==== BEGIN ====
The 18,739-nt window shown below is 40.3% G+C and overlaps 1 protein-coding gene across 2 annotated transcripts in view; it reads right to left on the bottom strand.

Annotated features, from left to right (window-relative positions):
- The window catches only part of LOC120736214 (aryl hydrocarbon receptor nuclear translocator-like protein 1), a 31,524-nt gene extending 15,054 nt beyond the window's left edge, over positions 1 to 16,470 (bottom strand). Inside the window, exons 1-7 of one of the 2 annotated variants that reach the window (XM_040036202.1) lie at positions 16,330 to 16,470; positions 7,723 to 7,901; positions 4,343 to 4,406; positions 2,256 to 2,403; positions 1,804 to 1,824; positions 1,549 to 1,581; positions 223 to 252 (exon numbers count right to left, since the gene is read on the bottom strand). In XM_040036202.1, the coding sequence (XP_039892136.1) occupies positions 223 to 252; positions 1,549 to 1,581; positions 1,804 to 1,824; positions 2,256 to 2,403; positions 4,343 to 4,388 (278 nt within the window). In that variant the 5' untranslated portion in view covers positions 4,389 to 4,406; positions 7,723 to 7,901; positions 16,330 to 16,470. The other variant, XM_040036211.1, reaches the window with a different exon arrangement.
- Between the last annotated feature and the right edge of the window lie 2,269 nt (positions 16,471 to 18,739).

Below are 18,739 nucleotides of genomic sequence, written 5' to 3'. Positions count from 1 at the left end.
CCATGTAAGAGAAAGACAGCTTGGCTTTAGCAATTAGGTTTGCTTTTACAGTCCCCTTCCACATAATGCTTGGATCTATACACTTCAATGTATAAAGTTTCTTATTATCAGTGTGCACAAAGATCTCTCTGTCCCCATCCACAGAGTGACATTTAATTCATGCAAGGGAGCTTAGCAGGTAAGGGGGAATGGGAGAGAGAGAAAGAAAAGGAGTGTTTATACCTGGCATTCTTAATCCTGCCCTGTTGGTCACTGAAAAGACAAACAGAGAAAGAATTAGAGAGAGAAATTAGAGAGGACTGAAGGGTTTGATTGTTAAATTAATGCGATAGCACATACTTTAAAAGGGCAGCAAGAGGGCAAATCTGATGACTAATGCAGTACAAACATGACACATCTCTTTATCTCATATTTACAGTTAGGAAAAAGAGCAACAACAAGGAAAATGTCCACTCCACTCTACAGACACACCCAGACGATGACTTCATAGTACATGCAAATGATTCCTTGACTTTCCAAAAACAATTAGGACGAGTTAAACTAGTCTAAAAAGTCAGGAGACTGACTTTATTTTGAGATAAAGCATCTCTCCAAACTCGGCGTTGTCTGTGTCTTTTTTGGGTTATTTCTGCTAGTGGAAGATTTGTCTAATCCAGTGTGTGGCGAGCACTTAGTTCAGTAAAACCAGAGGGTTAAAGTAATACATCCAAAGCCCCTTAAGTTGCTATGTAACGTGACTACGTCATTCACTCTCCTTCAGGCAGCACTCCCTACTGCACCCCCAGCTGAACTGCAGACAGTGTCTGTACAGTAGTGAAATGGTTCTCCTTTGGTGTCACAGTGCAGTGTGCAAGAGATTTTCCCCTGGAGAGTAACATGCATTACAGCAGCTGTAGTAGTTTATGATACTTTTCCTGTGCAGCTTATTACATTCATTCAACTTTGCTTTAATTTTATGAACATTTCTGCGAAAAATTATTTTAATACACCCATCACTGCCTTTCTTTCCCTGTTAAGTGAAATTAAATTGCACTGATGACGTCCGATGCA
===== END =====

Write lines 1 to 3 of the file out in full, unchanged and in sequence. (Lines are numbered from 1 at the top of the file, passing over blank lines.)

The 18,739-nt window shown below is 40.3% G+C and overlaps 1 protein-coding gene across 2 annotated transcripts in view; it reads right to left on the bottom strand.

Annotated features, from left to right (window-relative positions):
- The window catches only part of LOC120736214 (aryl hydrocarbon receptor nuclear translocator-like protein 1), a 31,524-nt gene extending 15,054 nt beyond the window's left edge, over positions 1 to 16,470 (bottom strand). Inside the window, exons 1-7 of one of the 2 annotated variants that reach the window (XM_040036202.1) lie at positions 16,330 to 16,470; positions 7,723 to 7,901; positions 4,343 to 4,406; positions 2,256 to 2,403; positions 1,804 to 1,824; positions 1,549 to 1,581; positions 223 to 252 (exon numbers count right to left, since the gene is read on the bottom strand). In XM_040036202.1, the coding sequence (XP_039892136.1) occupies positions 223 to 252; positions 1,549 to 1,581; positions 1,804 to 1,824; positions 2,256 to 2,403; positions 4,343 to 4,388 (278 nt within the window). In that variant the 5' untranslated portion in view covers positions 4,389 to 4,406; positions 7,723 to 7,901; positions 16,330 to 16,470. The other variant, XM_040036211.1, reaches the window with a different exon arrangement.